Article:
Five steps to surviving a termite infestation and the 2016 Presidential Election

First, termites. Because they’re more pleasant.

Some years ago our family was staying temporarily in an older townhouse in South Carolina. On a sweltering July afternoon, my husband Dave and I were evaluating the paneling on the screened back porch.

“It’s rotting,” Dave noticed, and he tugged on a brittle board. “I think we should pull out this panel to see how far the damage goes.”

While it wasn’t the best time to start a home improvement project—I was within two weeks of delivering baby #8—we just couldn’t resist those loose boards. I didn’t feel like working, but watching my husband flex his muscles in manual labor is always a pleasant way to pass the afternoon.

He went in the townhouse and came out again with a screwdriver and a hammer.

“Maybe you should put on some shoes,” I suggested, worried about nails dropping to the ground that he’d step on.

He waved that off, always preferring to be barefoot. He pried the screwdriver in a crack, whacked it with a hammer, and the crumbling panel came loose. With one quick tug, it came off—

And so did thousands—literally thousands—of termites!

You should have heard me screaming as they poured out in a frenzy, swarming the ground like a white, flowing carpet. Frantically, I scrambled into a nearby hammock, heaving my huge belly and my puffy feet to safety as the termites spread out rapidly from the panel.

But points for bravery for my husband: Dave didn’t move. Somehow, despite the horrifying scene, he kept enough of his wits about him to realize that if he did the frantic stomping dance I did to get to the hammock, he’d be crushing termites under his bare feet. Hundreds flowed over his feet, and he shouted and exclaimed, but within ten seconds they were past him, streaming out to the abandoned golf course behind us.

Our kids, hearing our shouts and screams, tried to come outside to see why, and we yelled at them to “CLOSE THE DOORS! CLOSE THE DOORS!” Fortunately, the termites weren’t flowing into the house, and about a minute later all evidence of the awful insects were gone.

I was barely catching my breath when Dave was already tapping at the next panel. “Don’t do it!” I cried. “At least get some shoes on first!”

“Not a bad idea,” he agreed. He ran into the house, telling the kids to stay put, and came out a moment later. “We have to get them all out,” he explained, and whacked off the next panel, ready to run.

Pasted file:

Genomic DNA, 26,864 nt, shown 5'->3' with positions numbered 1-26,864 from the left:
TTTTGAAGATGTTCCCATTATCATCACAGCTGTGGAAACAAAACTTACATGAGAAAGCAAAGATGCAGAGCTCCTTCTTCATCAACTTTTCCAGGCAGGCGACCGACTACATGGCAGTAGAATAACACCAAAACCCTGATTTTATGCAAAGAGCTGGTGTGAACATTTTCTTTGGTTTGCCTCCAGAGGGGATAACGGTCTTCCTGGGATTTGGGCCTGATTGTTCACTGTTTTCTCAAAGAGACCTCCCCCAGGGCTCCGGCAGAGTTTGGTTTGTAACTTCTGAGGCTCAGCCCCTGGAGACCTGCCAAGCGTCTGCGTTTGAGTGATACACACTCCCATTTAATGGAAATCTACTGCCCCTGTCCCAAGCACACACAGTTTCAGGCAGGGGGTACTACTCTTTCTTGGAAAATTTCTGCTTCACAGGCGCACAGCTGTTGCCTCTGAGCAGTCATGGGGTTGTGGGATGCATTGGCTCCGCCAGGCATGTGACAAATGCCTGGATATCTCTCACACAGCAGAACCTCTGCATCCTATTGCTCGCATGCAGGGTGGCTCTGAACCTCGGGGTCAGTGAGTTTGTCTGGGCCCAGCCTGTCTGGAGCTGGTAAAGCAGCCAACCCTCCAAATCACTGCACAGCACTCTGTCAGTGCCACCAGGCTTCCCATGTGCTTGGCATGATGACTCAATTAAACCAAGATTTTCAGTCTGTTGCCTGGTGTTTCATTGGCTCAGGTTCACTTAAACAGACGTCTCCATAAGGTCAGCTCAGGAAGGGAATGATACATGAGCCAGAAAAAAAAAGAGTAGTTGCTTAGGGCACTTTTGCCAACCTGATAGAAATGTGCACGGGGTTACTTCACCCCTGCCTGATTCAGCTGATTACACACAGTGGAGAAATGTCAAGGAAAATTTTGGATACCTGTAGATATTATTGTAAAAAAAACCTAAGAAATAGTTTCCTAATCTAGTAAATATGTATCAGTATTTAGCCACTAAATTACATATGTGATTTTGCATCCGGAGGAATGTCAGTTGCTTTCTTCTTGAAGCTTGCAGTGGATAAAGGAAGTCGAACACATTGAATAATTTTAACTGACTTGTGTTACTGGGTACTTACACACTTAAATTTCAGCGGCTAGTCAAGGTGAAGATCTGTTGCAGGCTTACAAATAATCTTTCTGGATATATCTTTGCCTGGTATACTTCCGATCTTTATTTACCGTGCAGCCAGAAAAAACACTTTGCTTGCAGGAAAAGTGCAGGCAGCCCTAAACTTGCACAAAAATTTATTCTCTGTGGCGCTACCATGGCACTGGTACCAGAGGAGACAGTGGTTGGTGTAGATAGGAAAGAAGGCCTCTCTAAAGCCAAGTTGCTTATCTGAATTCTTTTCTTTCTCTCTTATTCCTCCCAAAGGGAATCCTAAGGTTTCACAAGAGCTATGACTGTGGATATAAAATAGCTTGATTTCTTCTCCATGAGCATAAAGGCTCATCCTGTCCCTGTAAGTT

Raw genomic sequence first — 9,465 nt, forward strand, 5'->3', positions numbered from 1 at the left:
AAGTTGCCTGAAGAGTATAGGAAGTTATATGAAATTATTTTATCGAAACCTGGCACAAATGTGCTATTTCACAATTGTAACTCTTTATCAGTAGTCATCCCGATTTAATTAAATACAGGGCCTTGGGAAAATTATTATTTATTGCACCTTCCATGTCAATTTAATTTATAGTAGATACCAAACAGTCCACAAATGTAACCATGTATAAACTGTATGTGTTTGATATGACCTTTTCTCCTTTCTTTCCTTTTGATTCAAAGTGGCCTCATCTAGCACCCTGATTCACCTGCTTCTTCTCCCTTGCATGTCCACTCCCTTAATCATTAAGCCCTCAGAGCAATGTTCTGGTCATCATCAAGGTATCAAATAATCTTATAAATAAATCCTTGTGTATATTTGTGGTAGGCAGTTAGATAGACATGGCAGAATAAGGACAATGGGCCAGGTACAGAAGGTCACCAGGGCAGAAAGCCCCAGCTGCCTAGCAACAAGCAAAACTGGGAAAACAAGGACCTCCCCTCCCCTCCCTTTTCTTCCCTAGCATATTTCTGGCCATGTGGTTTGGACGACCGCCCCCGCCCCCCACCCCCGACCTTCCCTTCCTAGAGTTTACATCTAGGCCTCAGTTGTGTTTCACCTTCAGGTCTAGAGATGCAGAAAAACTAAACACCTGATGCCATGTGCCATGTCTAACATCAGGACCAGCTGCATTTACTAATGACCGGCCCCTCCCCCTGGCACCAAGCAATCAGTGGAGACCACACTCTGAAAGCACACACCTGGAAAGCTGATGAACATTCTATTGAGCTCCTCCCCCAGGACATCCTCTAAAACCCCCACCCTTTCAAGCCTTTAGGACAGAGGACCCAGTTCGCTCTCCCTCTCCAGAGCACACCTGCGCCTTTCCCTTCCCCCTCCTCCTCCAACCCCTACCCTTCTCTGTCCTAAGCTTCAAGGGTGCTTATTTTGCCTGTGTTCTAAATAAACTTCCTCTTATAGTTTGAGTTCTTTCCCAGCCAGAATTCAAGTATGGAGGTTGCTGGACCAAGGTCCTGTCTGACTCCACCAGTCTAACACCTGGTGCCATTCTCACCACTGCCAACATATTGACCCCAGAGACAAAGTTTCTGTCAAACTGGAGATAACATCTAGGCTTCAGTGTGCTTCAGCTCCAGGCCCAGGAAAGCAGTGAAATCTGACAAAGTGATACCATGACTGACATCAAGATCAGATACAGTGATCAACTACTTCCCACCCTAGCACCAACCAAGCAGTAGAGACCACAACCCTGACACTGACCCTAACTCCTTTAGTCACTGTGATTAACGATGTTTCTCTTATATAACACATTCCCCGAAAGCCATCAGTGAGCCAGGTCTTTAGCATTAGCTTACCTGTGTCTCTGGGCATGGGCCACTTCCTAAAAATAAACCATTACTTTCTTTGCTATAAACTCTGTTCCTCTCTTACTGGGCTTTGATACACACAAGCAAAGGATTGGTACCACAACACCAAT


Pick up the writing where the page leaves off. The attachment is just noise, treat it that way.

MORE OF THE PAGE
There were only a few hundred behind that panel, and again I squealed and squirmed as they rushed under my hammock, and Dave, with more warning this time, sprinted out of the way. Two more panels and a few hundred insects later, the horror film was over.

“You can get out of the hammock now,” Dave said. But I wasn’t about to move. Filled with the heebie-jeebies—a sensation that stayed with me for many weeks—I was terrified to leave the safety of the hammock.

“Well,” I said as he examined the damage our curiosity had revealed, “what do we do now?” I grew up in the dry west, where we never had termites.

“We go to the home improvement store, buy a case of termite killer, spray every inch of the house, and get some new panels,” Dave said simply.

And so we did, once he was able to coax me out of the hammock. We told our kids what happened—none one of them wanted to crack open the door for days afterward—and we headed out to buy bug killer and new panels.

So how is this like the upcoming presidential election? Because it’s an invasion of termites: ugly, nasty bugs set out to terrify us all. However, there are five steps we can take in the next few days to deal with it, the same way to deal with termites.

Step One: accept that it’s happening, and that there’s nothing we can do to stop it. The termites are here, and they’re going to flow all over us with the press and social media, especially on and around November 8th. We have a couple ways to respond: